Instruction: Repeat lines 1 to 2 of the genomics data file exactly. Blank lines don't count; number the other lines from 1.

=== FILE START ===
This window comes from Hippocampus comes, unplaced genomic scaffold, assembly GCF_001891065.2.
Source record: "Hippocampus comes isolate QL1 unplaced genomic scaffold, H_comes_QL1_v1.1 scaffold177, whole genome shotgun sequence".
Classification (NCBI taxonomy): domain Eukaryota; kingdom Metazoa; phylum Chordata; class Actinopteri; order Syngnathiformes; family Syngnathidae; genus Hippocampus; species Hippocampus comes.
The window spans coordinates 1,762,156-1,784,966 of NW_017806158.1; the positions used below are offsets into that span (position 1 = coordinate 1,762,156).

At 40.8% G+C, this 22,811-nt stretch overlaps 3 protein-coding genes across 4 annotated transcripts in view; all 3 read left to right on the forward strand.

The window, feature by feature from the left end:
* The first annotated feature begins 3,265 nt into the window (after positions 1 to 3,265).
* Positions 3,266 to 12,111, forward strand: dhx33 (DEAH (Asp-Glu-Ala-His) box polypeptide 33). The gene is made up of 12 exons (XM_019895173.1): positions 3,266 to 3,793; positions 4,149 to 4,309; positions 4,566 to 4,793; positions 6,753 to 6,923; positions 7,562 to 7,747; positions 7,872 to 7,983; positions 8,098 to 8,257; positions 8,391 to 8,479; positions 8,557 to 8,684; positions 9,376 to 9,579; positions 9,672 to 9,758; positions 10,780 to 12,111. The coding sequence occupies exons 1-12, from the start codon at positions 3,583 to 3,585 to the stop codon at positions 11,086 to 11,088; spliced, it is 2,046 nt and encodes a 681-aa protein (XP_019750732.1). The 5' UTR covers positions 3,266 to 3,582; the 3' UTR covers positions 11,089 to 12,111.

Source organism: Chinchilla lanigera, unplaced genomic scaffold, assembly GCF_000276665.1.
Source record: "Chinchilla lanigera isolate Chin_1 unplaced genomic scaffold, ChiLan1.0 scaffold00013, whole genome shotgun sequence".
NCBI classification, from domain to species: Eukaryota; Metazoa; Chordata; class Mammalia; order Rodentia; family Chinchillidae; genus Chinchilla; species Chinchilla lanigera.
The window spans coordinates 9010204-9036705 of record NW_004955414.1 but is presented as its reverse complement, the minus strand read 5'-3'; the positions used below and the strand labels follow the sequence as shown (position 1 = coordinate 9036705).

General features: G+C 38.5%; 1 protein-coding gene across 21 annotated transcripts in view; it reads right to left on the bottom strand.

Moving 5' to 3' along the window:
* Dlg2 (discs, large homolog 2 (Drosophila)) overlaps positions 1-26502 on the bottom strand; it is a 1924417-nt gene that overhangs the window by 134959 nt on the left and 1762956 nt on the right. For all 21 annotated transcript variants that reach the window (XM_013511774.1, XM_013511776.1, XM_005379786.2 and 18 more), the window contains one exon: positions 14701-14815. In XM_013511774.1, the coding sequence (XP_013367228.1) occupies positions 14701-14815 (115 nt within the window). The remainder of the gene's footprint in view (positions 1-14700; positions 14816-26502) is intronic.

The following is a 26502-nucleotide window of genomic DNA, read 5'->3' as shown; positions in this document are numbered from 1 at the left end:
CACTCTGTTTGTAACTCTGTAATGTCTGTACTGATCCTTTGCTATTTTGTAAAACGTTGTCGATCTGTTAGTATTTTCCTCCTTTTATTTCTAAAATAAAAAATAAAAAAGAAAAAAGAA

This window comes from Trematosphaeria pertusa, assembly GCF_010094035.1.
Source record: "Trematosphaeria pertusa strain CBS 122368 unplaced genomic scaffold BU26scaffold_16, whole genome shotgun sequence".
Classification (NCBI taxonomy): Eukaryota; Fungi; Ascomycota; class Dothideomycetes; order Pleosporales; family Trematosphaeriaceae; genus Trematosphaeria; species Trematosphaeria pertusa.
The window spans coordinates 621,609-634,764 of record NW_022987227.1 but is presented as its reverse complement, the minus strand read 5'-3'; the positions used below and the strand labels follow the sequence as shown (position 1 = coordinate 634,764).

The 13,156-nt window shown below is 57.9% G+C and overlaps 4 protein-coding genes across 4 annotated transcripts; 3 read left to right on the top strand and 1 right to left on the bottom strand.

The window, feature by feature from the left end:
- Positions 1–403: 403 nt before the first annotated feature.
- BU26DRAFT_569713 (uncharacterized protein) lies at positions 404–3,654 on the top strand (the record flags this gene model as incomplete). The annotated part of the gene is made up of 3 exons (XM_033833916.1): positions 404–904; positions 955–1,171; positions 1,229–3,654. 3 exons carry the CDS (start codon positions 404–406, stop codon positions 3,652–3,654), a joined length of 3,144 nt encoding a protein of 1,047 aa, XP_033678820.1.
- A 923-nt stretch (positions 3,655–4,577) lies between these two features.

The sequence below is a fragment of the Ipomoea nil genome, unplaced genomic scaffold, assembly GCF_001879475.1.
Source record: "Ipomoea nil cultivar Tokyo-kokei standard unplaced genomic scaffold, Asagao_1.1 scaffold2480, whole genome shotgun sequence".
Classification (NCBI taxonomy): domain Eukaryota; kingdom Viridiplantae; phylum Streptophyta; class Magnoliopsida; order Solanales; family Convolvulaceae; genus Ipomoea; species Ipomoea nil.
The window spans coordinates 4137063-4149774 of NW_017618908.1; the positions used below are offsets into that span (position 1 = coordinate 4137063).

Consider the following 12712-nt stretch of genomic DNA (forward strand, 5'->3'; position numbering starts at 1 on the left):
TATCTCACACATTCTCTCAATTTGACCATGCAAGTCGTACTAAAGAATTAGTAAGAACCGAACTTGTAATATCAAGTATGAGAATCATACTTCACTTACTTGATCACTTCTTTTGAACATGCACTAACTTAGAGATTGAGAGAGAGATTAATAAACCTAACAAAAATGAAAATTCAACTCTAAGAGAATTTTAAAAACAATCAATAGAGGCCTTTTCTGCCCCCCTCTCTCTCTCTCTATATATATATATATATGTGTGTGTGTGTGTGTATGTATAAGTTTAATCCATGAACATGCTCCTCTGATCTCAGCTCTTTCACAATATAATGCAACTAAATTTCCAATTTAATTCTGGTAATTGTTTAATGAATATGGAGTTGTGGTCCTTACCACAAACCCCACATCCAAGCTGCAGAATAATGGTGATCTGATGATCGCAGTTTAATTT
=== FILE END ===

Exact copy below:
This window comes from Hippocampus comes, unplaced genomic scaffold, assembly GCF_001891065.2.
Source record: "Hippocampus comes isolate QL1 unplaced genomic scaffold, H_comes_QL1_v1.1 scaffold177, whole genome shotgun sequence".